On March 11 the Friends of Kingman Park Civic Association hosted an “Informational Panel on Historic Districts”.  “Representatives from the DC Preservation League, Historic Preservation Office, Ditto Residential, Capitol hill Restoration Society, Emerald Street, and Barney Circle join WAMU journalist Martin Austermuhle for a conversation about historic districts in Washington, D.C.”

I participated on the panel to give insight into the still-unfolding Emerald Street experience.  I was happy to participate, and I thanked the Friends for organizing the discussion.  I also thanked the participants for their contributions.  I learned some things and was happy to contribute.

Let me indicate a few of the salient points that came out of the two-hour production.

(1) The Historic Preservation Office doesn’t hold up hearings before its Historic Preservation Review Board as the right place to lodge objections to applications for historic designation.

This is a little distressing, because representatives from the Historic Preservation Office had implied to Emerald Street residents that a hearing would be a place to speak up effectively.  And yet, Brian Flahaven, a veteran of the Barney Circle experience, indicated otherwise.  The experience of Barney Circle residents is that the Historic Preservation Review Board sets itself up not to discuss the merits of historic designation but rather to sort out the details of historic designation.

Brian’s observations are consistent with what Emerald Street residents have understood all along.  The Historic Preservation Review Board is there to rubber stamp applications.  And yet Brian observed that resistance was not futile.  Barney Circle residents showed up and spoke up.  Many years later, the application has yet to be rubber stamped.  And, yet, the application remains “active”.  Barney Circle remains in Limbo.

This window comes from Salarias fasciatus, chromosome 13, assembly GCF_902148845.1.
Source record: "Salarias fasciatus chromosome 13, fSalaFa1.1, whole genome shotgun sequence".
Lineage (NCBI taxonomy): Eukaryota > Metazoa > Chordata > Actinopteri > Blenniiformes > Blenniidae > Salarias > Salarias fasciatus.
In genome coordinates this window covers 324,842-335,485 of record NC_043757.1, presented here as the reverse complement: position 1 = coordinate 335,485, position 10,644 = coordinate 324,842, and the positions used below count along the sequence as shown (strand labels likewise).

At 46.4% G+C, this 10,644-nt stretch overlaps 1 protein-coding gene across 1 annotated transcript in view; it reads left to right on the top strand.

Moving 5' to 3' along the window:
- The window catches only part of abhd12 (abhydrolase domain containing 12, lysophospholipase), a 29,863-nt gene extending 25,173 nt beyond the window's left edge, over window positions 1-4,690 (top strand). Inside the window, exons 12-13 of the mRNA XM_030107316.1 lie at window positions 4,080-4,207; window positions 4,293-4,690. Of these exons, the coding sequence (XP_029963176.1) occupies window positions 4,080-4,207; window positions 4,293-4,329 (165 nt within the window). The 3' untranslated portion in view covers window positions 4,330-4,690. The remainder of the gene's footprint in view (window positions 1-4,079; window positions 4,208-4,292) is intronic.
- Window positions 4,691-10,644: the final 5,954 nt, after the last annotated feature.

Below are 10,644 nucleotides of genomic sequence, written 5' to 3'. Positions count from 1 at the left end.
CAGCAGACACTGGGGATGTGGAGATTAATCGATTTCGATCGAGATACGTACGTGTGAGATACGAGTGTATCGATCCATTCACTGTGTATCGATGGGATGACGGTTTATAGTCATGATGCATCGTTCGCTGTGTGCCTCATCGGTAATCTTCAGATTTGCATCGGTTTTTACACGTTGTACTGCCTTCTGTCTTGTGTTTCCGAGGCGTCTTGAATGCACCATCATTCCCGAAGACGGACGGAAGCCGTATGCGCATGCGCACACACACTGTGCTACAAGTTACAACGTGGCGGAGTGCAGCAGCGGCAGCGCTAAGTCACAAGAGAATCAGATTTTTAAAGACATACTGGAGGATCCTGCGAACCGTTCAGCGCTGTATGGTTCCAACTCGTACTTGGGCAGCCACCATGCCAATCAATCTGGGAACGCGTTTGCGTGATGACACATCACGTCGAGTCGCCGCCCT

(2) The representative from the Capitol Hill Preservation Society warned Kingman Park residents that a wave of investment would soon wash over the neighborhood.  That investment could be expected to change the character of the community.

And, yet:

(3) Emerald Street survived the wave of investment that had washed over it. 

Indeed, investment improved the street.  In 2003 when I first moved in, something like ten houses were nothing more than vacant shells.  “Investors” refurbished these homes one by one, transforming them from boarded-up shells to little gems.  The character of the street changed from hints-of-urban-wasteland to a place in which you might want to raise kids.  We now have lots of kids and young families of the street.

(4) Less restrictive alternatives to “historic designation” were indicated.

Participants observed that no regulatory options between normal zoning processes and historic designation currently exist.  Ideas about alternatives that would be less restrictive than historic designation were advanced, and such alternatives could make it easier for residents to accommodate competing demands.  Although, it was also observed that as of right now such alternatives remain nothing more than ideas.  No legislative process yet contemplates such alternatives.

(5) Folks in other neighborhoods are besieged with demands for “historic designation”.  And they don’t like it.

The audience that attended the panel discussion were very engaged and were very engaging.  I learned that other neighborhoods have been swept up in efforts to convert them to “historic districts”.  Not everyone is happy about it.  The Blomingdale neighborhood in Northeast comes to mind.

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My own contribution to the panel discussion started with a short statement I had drafted the day before.  I post my statement at liveandletlive.guru/panel-discussion-on-historic-districts-my-opening-statement/.

The panel participants were:

Timothy Dennée (DC’s Historic Preservation Office)
Martin Ditto (Ditto Residential)
Brian Flahaven (Former ANC6B, Barney Circle neighborhood)
Beth Purcell (Capitol Hill Restoration Society)
John Sandor (DC Preservation League)
Dean Williamson (Emerald Street resident)